Symantec to Shore Up Intranet for Navy, Marines
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Cupertino, Calif.-based Symantec Corp. Thursday was the winner of the contract to provide security for the U.S. Navy/Marine Corp's organization-wide intranet.
According to the companies, Symantec will provide a significant portion of the security components including firewall, virus protection, content filtering, vulnerability assessment and intrusion detection solutions to safeguard the technology services for Department of the Navy civilians, sailors and Marines using the intranet.
Under a subcontract from EDS, Raytheon is responsible for the overall network security and information assurance of the intranet under a separate contract. EDS and Raytheon will make use of a number of Symantec security solutions spanning all levels of information technology appliances and applications, including: Norton AntiVirus, which protects systems from viruses and other forms of malicious code; NetProwler and Raptor Firewall, which detect intruders across networks; I-Gear and Mail-Gear, which ensure secure e-mail; and Enterprise Security Manager, Expert, Retriever, which test systems for vulnerability potential.
Tim Bashara, NMCI program director for Raytheon Co.'s Secure Networks, said the deal will do well to shore up voice, video and data services for the military branches.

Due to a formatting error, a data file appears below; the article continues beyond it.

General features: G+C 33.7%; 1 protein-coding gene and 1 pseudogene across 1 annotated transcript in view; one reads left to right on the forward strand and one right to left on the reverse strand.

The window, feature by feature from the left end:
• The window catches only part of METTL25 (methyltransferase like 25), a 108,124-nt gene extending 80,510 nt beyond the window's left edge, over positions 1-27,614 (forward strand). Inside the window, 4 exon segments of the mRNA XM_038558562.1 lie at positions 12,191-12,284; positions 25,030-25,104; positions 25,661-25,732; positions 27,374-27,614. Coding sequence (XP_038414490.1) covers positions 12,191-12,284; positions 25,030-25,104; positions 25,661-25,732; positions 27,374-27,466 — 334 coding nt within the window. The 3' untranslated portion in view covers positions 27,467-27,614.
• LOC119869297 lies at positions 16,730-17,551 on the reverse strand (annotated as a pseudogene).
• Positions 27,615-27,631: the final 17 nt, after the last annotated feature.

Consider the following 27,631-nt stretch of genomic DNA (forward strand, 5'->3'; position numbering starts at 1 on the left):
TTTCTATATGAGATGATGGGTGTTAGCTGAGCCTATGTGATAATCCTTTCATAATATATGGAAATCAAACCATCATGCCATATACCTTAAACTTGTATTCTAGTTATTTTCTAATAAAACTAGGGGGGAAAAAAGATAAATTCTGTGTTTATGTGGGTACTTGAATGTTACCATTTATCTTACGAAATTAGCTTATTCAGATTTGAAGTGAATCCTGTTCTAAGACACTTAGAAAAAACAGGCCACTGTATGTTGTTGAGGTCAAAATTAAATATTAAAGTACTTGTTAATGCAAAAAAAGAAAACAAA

"We are pleased to be chosen to participate in a major intranet initiative of this scale and look forward to contributing our unique security expertise and cutting-edge products to safeguard data and systems throughout the Navy and Marine Corps," said Vince Steckler, vice president, Public Sector at Symantec.
While financial terms of the deal were not made public, the deal is a nice score for Symantec, which jockeys for position among such security providers as Baltimore Technologies and Trend Micro. Last October, EDS penned the deal that would become the largest federal information technology contract in history, valued at more than $4.1 billion for five years. With an additional three-year option, the contract is valued at more than $6.9 billion.
Symantec would stand to get a nice bit of cash from Raytheon because its resources will be used to seal the security of U.S. armed forces branches -- no minor task.